What can you do to improve compliance with disability access standards when they are misunderstood, seen as too hard to implement, and where buildings are in a serious state of disrepair? This was the challenge set by Australia’s overseas aid program in Sri Lanka. The aim of this project was to find a way to educate built environment professionals in Sri Lanka about complying with disability access regulations. Rather than take a text book approach to explaining the standards, the training group decided to take a universal design approach. That meant focusing on the reasons why certain designs were needed, not just the need to apply the standard.
In her paper on this project, Penny Galbraith details the particular issues Sri Lanka faces. Major heritage sites, assets in complete disrepair, obsolete infrastructure, and transport conveyance designs from previous centuries all contribute to the complexities. “Universal design was the ideal starting point, not least because of its emphasis on users, but also that it allows for acknowledging and embracing cultural factors which is very important given ethnic tension in Sri Lanka”.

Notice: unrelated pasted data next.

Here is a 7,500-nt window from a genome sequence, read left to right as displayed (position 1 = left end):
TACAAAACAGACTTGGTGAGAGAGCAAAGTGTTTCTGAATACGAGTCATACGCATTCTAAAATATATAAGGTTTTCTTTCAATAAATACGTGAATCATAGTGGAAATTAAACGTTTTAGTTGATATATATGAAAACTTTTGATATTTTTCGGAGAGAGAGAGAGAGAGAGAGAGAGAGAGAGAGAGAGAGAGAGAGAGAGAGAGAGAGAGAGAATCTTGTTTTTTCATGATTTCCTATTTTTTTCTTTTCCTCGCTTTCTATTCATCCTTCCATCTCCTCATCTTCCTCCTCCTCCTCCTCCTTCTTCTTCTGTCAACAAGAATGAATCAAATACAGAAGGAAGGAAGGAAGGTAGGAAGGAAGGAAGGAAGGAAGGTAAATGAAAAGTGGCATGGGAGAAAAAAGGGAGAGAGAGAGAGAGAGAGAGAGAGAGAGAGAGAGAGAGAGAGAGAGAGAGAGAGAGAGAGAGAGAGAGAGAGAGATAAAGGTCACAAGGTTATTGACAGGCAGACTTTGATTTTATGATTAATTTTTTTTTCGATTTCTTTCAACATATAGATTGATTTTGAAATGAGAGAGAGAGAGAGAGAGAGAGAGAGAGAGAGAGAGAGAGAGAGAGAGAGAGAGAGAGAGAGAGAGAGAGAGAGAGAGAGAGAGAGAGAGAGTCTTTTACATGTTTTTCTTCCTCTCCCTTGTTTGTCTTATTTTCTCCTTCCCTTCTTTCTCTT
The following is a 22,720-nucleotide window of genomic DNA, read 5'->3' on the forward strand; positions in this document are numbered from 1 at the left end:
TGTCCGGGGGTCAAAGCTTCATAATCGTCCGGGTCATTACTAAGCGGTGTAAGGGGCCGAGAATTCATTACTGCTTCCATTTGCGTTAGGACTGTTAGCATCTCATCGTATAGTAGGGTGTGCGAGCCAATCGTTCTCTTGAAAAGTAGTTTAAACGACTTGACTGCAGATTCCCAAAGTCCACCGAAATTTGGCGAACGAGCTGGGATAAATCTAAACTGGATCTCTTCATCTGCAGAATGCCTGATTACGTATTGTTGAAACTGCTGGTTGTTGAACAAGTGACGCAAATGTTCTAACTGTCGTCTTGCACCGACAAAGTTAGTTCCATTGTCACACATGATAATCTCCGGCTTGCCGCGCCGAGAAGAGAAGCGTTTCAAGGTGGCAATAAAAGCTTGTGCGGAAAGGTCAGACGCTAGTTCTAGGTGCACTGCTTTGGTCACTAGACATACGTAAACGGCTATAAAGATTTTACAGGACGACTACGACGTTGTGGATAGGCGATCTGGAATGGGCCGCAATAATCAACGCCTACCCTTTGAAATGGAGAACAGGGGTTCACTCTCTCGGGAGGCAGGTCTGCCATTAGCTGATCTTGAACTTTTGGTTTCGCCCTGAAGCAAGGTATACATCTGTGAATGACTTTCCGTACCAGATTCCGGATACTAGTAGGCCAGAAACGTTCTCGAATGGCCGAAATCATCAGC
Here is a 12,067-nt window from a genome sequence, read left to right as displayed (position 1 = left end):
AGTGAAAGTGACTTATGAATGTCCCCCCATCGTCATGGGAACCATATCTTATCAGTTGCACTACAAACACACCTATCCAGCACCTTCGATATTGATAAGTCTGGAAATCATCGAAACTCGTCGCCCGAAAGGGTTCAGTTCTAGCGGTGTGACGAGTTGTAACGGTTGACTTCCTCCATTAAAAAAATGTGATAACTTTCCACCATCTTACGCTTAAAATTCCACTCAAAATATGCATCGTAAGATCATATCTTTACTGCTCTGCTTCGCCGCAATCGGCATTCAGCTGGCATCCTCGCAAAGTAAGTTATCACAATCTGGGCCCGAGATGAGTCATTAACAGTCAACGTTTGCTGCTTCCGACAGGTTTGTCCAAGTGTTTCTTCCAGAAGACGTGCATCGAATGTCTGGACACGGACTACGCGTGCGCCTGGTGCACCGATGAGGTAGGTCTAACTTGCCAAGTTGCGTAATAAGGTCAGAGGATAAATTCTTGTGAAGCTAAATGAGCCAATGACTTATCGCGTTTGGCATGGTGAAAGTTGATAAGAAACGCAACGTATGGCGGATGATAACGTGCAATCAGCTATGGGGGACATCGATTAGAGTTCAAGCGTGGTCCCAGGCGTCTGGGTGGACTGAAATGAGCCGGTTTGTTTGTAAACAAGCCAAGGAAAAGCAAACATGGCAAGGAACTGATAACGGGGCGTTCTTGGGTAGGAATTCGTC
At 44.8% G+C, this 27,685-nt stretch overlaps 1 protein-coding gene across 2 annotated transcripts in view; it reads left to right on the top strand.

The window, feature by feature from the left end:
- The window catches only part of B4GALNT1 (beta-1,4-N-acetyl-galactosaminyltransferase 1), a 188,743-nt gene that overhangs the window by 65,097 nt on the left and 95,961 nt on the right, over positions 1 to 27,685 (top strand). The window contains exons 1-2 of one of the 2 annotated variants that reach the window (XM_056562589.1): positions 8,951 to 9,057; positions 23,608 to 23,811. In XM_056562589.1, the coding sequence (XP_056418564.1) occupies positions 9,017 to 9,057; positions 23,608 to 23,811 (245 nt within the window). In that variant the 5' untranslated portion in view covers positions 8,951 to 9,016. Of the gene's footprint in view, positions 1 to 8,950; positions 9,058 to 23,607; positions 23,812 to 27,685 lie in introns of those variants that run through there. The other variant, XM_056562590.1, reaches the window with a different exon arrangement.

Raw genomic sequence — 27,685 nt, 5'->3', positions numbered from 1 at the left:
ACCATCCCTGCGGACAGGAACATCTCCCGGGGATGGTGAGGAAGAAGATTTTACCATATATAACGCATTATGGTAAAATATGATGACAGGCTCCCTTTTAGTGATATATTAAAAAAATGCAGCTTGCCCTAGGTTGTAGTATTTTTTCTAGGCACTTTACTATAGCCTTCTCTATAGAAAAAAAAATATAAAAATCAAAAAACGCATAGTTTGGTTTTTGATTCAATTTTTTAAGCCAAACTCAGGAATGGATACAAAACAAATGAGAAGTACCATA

An interesting application of the principles of universal design. It shows that reducing barriers in the built environment is reliant on understanding why, not just how to comply. The title of the paper is, A Practitioner’s Universal Design Approach Making a Difference to Distressed Assets in Sri Lanka.
The paper is from the proceedings of the UDHEIT 2018 conference held in Dublin, Ireland, an open access publication.